23 Jun

'Australia-UK free trade agreement: Visas on the table under negotiations to begin this month' Victoria Craw, News.com.au

Greater opportunities for business visas and the potential to “streamline and extend” working holiday visas for young people are on the table as part of a free-trade agreement (FTA) between Britain and Australia.

Speaking at an Australian British Chamber of Commerce webinar on Monday, Australian Trade, Tourism and Investment Minister Simon Birmingham said despite high levels of mobility between the UK and Australia there is room for improvement.

“[We] ought to provide for mutual recognition of qualifications and standards to make it easier for skilled professionals to work in each others countries,” he said.

“We of course have a rich history of young people from each country undertaking an almost rite of passage of living, working, travelling around each others countries.

“Perhaps we can streamline and extend that,” he said, so the “terms of that are as flexible as they can be.”

While Mr Birmingham said the trade deal is “not an open borders arrangement” there is a need to facilitate movement of people along with the improved investment flows and mutual recognition of qualifications the free trade deal hopes to provide.

He said “never before” has a trade deal been seen from an Australian perspective as one that could be “so easy and yet so fruitful.”

“I know we go into this with similar ambitions … this is an agreement we should be able to strike quickly and easily.”

“I certainly hope that we can work though faster than any others.”

An FTA between the two nations has been years in the planning and talks will officially kick off online on June 29. The UK is also seeking an FTA with New Zealand while Australia is pursuing one with the European Union (EU).

Britain officially left the EU on 31 January 2020 allowing it the ability to pursue independent trade deals, however it is still negotiating its future relationship with the bloc that will come into effect on 1 January 2021 after a year's transition period.

UK Secretary of State for International Trade Liz Truss said Australia is a “key partner and ally” for the UK in is pursuit of becoming a global trading hub.

“When we entered the EU some people felt like we’d slightly lost touch with some of our old friends,” she said, adding that the two countries “speak with a similar voice on the world stage about the importance of free trade.”

The deal is set to benefit food and drink producers in both countries, as well as reducing the regulatory burden of setting up overseas for small businesses.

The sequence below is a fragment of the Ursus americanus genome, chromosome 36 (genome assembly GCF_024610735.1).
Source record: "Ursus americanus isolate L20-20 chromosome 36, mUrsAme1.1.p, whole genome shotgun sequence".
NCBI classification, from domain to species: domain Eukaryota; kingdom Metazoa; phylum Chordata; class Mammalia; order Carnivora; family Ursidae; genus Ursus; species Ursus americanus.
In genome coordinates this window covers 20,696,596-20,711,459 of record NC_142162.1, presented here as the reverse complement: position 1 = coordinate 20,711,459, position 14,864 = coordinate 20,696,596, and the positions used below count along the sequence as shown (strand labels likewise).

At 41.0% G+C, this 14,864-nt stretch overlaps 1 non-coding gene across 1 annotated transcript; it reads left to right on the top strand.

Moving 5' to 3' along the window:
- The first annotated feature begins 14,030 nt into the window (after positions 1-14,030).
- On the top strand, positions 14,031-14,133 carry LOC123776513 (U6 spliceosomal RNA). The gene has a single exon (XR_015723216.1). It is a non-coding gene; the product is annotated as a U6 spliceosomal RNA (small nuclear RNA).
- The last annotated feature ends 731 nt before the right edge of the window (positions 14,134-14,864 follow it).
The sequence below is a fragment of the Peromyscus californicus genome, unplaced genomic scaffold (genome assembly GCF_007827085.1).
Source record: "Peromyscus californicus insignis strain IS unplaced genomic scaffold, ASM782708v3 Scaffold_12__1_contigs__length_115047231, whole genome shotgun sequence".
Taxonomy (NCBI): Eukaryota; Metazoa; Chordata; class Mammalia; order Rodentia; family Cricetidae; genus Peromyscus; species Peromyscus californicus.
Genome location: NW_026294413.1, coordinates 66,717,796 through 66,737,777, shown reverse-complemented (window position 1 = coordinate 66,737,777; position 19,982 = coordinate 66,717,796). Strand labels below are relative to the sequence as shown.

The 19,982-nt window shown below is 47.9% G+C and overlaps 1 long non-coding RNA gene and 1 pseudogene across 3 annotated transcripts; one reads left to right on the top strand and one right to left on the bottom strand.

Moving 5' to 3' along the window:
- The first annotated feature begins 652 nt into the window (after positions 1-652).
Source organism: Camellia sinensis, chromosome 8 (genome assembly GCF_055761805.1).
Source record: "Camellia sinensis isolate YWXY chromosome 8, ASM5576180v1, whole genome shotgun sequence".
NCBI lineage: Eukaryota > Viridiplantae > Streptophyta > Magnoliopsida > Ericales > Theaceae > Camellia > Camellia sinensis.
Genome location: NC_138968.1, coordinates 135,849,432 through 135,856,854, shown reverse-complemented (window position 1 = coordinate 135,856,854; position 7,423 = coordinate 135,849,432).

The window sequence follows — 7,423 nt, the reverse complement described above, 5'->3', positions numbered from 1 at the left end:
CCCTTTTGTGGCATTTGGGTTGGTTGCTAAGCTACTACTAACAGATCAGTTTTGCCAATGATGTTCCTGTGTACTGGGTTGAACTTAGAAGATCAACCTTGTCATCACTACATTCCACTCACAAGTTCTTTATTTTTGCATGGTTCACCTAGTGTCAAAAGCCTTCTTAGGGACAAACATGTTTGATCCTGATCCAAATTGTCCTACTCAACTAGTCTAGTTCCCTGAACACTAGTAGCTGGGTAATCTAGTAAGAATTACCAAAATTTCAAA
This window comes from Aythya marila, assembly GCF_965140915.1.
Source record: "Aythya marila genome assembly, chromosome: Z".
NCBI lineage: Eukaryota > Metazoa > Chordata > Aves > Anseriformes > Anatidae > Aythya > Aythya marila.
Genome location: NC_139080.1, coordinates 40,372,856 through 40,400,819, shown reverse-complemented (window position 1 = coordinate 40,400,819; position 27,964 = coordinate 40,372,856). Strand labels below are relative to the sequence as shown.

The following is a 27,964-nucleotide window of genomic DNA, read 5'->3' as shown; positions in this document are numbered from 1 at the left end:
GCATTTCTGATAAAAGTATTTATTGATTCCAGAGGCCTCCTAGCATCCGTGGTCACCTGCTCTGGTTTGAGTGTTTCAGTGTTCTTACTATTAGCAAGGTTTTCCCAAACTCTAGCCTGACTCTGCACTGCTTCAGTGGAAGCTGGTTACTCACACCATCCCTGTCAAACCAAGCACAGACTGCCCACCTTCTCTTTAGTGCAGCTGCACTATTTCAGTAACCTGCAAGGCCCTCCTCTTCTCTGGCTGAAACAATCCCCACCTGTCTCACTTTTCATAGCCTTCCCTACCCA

The UK automotive industry hopes to benefit from selling tariff-free cars to Australia, while Australian agricultural producers are set to benefit from not being locked out of trade barriers erected by the EU.

Digital services are also expected to play a key role in the deal, and the UK is hoping an FTA with New Zealand and Australia will pave the way for it to join the Comprehensive and Progressive Agreement for Trans-Pacific Partnership (CPTPP) – an FTA involving 11 Asia Pacific states.

Ms Truss said there was “quite a lot of booze flowing between the UK and Australia” in terms of Aussie wine and British whisky and gin.

“I see this as being an exemplar deal where two like-minded trading nations can show the world what free trade can look like,” she said. “There is no stronger relationship than with Australia.”

“[Australian Prime Minister] Scott Morrison and [UK Prime Minister] Boris Johnson see eye-to-eye. We see this an opportunity to make closer friends with one of our best friends in the world.”

As for when international business travel might be back on the agenda, Ms Truss said it was “one of the key elements” the country was looking at as it emerges from lockdown.

Already Spain has announced British travellers will not have to quarantine there, with a number of deals with other European countries such as Portugal and France expected to follow.

Mr Birmingham said while travel restrictions are “tough for a nation like Australia … it’s also a reality that we are stuck with those restrictions for some time to come.”

He said the country is first looking at opening up to New Zealand and then potentially opening “business lanes” in “carefully calibrated ways” that could facilitate investment flows between the two countries.

 

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